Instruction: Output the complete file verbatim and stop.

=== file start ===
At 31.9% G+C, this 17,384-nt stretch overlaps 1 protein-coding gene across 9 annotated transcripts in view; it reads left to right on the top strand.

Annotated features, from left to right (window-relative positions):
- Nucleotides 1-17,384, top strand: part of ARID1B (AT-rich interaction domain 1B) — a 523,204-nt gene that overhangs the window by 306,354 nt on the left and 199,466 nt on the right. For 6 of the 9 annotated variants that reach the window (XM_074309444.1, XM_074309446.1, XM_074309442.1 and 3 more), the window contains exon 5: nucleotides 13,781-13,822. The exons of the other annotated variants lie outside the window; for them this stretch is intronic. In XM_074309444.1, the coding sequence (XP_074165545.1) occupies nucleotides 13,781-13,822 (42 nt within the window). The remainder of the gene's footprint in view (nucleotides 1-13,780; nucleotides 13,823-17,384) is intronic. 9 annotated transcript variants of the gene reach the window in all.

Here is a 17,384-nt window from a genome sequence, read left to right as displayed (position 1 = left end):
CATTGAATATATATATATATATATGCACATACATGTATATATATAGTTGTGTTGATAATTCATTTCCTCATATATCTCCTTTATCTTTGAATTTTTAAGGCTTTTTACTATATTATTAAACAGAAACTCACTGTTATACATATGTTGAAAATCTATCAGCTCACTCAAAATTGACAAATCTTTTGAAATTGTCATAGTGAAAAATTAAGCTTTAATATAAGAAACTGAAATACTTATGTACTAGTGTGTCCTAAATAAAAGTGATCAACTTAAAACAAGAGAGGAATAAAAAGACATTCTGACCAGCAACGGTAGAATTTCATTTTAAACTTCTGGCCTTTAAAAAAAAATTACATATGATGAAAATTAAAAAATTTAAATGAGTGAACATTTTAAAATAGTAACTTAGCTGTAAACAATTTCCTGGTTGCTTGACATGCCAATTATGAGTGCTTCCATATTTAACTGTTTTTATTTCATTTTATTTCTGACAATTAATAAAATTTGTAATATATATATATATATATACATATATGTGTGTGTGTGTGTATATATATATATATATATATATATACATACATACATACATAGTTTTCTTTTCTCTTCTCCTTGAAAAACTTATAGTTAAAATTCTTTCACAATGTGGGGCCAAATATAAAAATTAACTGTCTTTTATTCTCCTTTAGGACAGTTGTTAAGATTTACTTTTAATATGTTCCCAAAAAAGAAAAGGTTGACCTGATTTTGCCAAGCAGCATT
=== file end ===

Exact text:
At 31.9% G+C, this 17,384-nt stretch overlaps 1 protein-coding gene across 9 annotated transcripts in view; it reads left to right on the top strand.

Annotated features, from left to right (window-relative positions):
- Nucleotides 1-17,384, top strand: part of ARID1B (AT-rich interaction domain 1B) — a 523,204-nt gene that overhangs the window by 306,354 nt on the left and 199,466 nt on the right. For 6 of the 9 annotated variants that reach the window (XM_074309444.1, XM_074309446.1, XM_074309442.1 and 3 more), the window contains exon 5: nucleotides 13,781-13,822. The exons of the other annotated variants lie outside the window; for them this stretch is intronic. In XM_074309444.1, the coding sequence (XP_074165545.1) occupies nucleotides 13,781-13,822 (42 nt within the window). The remainder of the gene's footprint in view (nucleotides 1-13,780; nucleotides 13,823-17,384) is intronic. 9 annotated transcript variants of the gene reach the window in all.

Here is a 17,384-nt window from a genome sequence, read left to right as displayed (position 1 = left end):
CATTGAATATATATATATATATATGCACATACATGTATATATATAGTTGTGTTGATAATTCATTTCCTCATATATCTCCTTTATCTTTGAATTTTTAAGGCTTTTTACTATATTATTAAACAGAAACTCACTGTTATACATATGTTGAAAATCTATCAGCTCACTCAAAATTGACAAATCTTTTGAAATTGTCATAGTGAAAAATTAAGCTTTAATATAAGAAACTGAAATACTTATGTACTAGTGTGTCCTAAATAAAAGTGATCAACTTAAAACAAGAGAGGAATAAAAAGACATTCTGACCAGCAACGGTAGAATTTCATTTTAAACTTCTGGCCTTTAAAAAAAAATTACATATGATGAAAATTAAAAAATTTAAATGAGTGAACATTTTAAAATAGTAACTTAGCTGTAAACAATTTCCTGGTTGCTTGACATGCCAATTATGAGTGCTTCCATATTTAACTGTTTTTATTTCATTTTATTTCTGACAATTAATAAAATTTGTAATATATATATATATATATACATATATGTGTGTGTGTGTGTATATATATATATATATATATATATACATACATACATACATAGTTTTCTTTTCTCTTCTCCTTGAAAAACTTATAGTTAAAATTCTTTCACAATGTGGGGCCAAATATAAAAATTAACTGTCTTTTATTCTCCTTTAGGACAGTTGTTAAGATTTACTTTTAATATGTTCCCAAAAAAGAAAAGGTTGACCTGATTTTGCCAAGCAGCATT